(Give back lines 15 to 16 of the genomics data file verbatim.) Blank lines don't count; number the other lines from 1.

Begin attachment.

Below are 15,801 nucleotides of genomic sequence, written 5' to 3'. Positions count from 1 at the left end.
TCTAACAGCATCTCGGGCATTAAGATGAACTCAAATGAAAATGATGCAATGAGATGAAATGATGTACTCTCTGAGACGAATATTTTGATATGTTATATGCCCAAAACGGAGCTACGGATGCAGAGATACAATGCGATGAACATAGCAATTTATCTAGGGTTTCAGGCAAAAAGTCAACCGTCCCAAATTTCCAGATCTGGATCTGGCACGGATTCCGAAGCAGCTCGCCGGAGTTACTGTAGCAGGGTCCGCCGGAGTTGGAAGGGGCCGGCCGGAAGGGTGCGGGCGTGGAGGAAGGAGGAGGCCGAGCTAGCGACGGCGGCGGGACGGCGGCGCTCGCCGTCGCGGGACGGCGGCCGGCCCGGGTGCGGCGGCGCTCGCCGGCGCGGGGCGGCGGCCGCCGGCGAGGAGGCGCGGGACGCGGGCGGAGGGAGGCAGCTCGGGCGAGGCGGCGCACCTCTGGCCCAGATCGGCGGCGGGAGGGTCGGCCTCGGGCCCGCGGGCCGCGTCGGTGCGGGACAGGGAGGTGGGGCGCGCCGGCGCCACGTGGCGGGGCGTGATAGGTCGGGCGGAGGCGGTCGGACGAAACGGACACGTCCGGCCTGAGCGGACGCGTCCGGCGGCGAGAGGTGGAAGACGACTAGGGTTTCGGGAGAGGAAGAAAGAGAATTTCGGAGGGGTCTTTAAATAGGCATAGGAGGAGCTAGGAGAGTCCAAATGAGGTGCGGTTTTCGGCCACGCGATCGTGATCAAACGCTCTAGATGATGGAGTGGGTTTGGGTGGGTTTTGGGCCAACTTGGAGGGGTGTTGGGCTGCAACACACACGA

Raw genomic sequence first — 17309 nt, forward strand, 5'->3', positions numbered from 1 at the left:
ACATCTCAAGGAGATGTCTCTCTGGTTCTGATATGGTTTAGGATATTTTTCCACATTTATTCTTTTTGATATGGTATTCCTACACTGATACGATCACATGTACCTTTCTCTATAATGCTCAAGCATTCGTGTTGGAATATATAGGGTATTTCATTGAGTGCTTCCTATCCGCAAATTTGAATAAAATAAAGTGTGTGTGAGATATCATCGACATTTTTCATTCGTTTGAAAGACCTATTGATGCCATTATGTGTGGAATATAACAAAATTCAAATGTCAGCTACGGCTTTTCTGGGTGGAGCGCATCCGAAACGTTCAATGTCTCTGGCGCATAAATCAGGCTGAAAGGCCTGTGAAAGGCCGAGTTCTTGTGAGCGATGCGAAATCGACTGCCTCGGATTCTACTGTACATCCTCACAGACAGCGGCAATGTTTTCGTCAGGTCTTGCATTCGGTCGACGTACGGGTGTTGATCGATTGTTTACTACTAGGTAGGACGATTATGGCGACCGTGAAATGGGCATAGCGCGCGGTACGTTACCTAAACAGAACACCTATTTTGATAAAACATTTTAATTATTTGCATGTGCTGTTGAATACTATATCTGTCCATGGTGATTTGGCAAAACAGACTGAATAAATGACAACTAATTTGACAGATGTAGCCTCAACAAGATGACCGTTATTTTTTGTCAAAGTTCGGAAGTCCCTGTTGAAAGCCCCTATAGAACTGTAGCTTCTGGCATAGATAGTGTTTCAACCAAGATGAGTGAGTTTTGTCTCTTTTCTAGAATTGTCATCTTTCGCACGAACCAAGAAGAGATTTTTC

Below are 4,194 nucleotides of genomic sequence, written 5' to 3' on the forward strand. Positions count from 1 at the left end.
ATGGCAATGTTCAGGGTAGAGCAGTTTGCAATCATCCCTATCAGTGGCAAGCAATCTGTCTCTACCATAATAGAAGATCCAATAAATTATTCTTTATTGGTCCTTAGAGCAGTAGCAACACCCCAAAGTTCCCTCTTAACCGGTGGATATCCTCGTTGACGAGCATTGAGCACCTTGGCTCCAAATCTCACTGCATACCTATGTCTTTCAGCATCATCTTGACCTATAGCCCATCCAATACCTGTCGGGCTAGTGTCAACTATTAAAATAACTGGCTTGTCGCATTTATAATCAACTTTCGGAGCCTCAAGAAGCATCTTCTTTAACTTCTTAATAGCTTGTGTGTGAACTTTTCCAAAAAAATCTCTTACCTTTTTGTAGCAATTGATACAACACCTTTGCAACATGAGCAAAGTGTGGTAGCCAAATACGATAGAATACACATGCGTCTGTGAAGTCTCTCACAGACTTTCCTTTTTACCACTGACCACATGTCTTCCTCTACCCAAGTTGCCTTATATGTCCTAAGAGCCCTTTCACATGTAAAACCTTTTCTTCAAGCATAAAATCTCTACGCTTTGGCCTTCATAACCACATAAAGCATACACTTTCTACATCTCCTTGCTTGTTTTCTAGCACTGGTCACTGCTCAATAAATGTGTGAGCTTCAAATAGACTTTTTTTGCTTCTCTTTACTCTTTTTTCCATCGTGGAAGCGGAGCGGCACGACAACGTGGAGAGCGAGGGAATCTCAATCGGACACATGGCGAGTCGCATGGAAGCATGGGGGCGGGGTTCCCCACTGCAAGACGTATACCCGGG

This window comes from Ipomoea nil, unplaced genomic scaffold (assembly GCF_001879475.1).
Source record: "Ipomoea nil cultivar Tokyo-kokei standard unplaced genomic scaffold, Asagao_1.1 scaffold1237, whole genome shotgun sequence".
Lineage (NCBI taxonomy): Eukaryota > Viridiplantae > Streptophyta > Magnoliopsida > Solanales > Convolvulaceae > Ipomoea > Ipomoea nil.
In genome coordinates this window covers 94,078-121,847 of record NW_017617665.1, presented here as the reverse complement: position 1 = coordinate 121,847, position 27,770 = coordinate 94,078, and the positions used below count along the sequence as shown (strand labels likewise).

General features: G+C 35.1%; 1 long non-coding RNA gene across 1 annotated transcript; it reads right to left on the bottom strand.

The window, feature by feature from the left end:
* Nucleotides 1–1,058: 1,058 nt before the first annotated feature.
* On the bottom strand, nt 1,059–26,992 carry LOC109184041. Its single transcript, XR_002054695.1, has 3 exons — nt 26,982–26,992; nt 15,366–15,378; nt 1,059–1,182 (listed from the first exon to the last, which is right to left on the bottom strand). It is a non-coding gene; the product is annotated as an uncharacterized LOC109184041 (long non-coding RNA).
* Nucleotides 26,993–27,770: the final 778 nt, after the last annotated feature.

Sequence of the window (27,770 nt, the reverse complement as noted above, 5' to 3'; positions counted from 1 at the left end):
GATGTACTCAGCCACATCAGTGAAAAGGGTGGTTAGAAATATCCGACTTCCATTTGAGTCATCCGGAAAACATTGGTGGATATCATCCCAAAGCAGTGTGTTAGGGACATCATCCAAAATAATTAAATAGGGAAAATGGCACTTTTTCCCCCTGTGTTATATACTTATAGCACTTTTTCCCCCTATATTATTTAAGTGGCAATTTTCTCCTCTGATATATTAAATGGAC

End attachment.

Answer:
* Nucleotides 26,993–27,770: the final 778 nt, after the last annotated feature.

Sequence of the window (27,770 nt, the reverse complement as noted above, 5' to 3'; positions counted from 1 at the left end):